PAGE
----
West Indies v Australia, 1st ODI, Kingstown
After the resurgent Australian team finished the summer on a high by winning the ODI tri-series, there is no time for a break, not yet anyway. The very next morning, at 6am, they boarded a plane for the Caribbean Islands. If you’re unfamiliar with your geography, that’s quite a long time on the plane.
It’s their first tour of the West Indies in 4 years (since2008). On that occasion, we won a 3-match Test series 2-0 (with a draw) and clean-swept the ODI series 5-0. The West Indies’ only win was in the one-off T20. Typical!
The itinerary is almost identical this time round, with an additional T20. First up 5 ODIs, followed by 2 T20s. Then off with the colour clothing. There will be a 3-day practice match before the 3 Test matches. All this happens over a span of 6 weeks.
Now onto the actual match.
The 1st ODI was played at Kingstown, which is actually the venue for the first 3 ODIs. The result, a crushing 64 run win to the Aussies. 64 runs might not sound that crushing but in a low scoring match, I can assure you it was.
Ben Hilfenhaus missed out because of a virus, James Pattinson was injured. Lendl Simmonds and Adrian Barath both missed out for the West Indies with finger injuries. Coincidence or am I being overly curious?
George Bailey and Johnson Charles made their debuts.
Anyway, Shane Watson won the toss and elected to bat and we made 8/204 on a slowish pitch. It sounds like a low score but the average first innings on this pitch in the last 10 matches is 202, so anything between 200-225 was par.
Early on, no one could get their timing going and later when they did they found fieldsmen. Warner started to hit some boundaries, albeit off poor bowling at times. Andre Russell went for 16 off his first over and captain Darren Sammy took him off straight away. The main spinner, Sunil Narine, who I’d never seen before, was impressive. But that was to be expected as the pitch suited spinners ideally.
A big bonus for the West Indies was when part-timer Marlon Samuels took 2 wickets in 1 over; big wickets as well, David Warner after looking good for 40, then David Hussey for a duck. Another Victorian, Matthew Wade, was also out for a duck, the golden variety though.
George Bailey was good on debut with a fine 48, that was the highest score from either team for the match; enough to earn him man-of-the-match.
West Indies were terrible in the run-chase. I was quite disappointed in their lack of fighting spirit. Chasing a small target of 205, you are never out of the game unless you want to give up and I felt they did.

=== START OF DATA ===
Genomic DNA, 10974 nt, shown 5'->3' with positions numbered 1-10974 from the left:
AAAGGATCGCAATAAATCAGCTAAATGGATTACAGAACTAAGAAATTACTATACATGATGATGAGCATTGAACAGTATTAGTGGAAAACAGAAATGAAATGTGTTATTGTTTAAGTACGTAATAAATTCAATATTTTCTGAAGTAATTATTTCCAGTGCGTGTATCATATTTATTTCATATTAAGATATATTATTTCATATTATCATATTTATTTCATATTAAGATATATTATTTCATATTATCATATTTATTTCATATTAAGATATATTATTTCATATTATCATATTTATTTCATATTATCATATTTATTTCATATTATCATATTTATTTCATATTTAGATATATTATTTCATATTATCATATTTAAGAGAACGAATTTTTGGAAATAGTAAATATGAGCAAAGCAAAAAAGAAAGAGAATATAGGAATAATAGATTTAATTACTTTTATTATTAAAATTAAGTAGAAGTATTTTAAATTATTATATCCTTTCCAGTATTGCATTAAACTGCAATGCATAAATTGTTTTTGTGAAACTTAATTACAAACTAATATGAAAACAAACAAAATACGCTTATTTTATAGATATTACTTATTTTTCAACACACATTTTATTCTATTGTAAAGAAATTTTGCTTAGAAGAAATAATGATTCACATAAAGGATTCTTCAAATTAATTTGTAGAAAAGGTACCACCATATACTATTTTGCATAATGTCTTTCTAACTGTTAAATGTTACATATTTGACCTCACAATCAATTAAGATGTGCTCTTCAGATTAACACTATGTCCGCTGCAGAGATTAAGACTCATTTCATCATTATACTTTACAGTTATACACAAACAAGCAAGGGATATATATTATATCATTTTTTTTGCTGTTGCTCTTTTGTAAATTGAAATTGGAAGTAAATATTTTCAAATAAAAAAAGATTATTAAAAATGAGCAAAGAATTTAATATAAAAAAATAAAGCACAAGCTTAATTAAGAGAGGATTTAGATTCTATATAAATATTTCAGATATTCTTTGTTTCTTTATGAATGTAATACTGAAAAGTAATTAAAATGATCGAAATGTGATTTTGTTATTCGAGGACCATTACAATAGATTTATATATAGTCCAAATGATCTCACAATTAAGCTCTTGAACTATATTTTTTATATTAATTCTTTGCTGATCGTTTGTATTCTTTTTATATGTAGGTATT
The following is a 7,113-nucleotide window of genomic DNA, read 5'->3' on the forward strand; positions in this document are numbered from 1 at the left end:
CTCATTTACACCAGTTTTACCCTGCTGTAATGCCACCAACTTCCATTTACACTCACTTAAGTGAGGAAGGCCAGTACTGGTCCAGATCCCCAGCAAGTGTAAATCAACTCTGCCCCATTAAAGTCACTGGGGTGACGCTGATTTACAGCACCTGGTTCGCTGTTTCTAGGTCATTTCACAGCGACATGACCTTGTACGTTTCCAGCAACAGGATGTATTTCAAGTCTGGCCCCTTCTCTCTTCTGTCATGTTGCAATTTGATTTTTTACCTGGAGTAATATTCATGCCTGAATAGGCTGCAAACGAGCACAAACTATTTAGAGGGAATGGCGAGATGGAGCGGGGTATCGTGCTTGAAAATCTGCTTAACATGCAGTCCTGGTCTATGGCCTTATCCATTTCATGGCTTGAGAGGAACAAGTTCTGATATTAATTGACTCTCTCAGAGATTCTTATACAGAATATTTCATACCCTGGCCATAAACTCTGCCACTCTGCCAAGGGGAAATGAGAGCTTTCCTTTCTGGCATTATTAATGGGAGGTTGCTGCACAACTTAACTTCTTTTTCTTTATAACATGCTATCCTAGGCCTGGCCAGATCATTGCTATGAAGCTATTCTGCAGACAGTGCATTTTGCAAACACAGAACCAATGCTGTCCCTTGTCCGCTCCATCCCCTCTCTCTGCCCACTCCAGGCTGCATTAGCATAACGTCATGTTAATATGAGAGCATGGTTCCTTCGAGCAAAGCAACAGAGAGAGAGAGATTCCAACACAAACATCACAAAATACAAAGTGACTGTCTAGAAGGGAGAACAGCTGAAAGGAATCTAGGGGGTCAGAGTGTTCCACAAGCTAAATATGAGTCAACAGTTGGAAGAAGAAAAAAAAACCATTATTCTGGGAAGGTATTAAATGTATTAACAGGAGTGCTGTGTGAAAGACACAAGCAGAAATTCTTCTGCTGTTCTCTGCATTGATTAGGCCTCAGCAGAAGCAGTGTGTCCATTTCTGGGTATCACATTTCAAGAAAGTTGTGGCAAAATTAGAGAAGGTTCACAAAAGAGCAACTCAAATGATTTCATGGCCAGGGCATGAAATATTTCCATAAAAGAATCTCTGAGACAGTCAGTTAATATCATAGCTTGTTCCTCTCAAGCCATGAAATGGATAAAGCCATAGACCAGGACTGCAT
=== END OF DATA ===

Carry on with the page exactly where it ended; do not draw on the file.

After 23 overs, they looked fine; they were 3/97, almost half-way to the target. They only needed 108 off 162. The required run-rate was a non-issue.
But then, they folded, miserably. Dan Christian sparked the collapse ending the match’s biggest partnership, worth 64 between Samuels and Dwayne Bravo. Christian removed the off bail and Bravo was out for 32.
In the very next over, Doherty struck twice, dismissing Samuels who played a reckless shot edging to slip, then Carlton Baugh was trapped plum lbw playing a sweep.
Doherty had an interesting game, he took 4 wickets, he could have got MOM, but he was fairly expensive, going for more than a run a ball. Doherty conceded 5 of the 7 sixes for the match including 3 in one over with Marlon Samuels on the right side of that onslaught. The West Indies did win something; they hit all 7 of the sixes in the match.
But before they knew it, they were 9/104. So from 3/97 to 9/104, that’s 6/7 in a 5 over patch. A late rally from the skipper Sammy, who blasted 35 off 20, saw them at least make 140 before being dismissed. Almost all their wickets were very soft. It wasn’t a good look. It didn’t look like they valued their wicket. It looked reckless. It looked like they just wanted to get off the field.
I feel like Wade being made to bat at no.7 is a bit of a waste of talent. For mine, he should open, even if playing a pinch-hitting role.
I like the colour, a nice vibrant yellow for the Aussies’ uniform, took us back a few years. It’s ironic that their away top is more connecting to the Australian people than their dark green home clothing.
It must be said, the West Indies aren’t really full of talent. Even for loyal cricket-followers, most of the team are relative unknowns. Only Samuels and Bravo have played over 100 ODIs. It’s a pity Chris Gayle can’t play. Why can’t he play? It’s complicated. He has to apologise to the West Indies cricket board for a previous incident. In short, a mixture of egos and politics those seem to always get in the way for the West Indies.
So a 1-0 series lead to the Australians. The 2nd ODI is on Sunday, which equates to 12:30am (for Melbourne) on what would officially be Monday morning.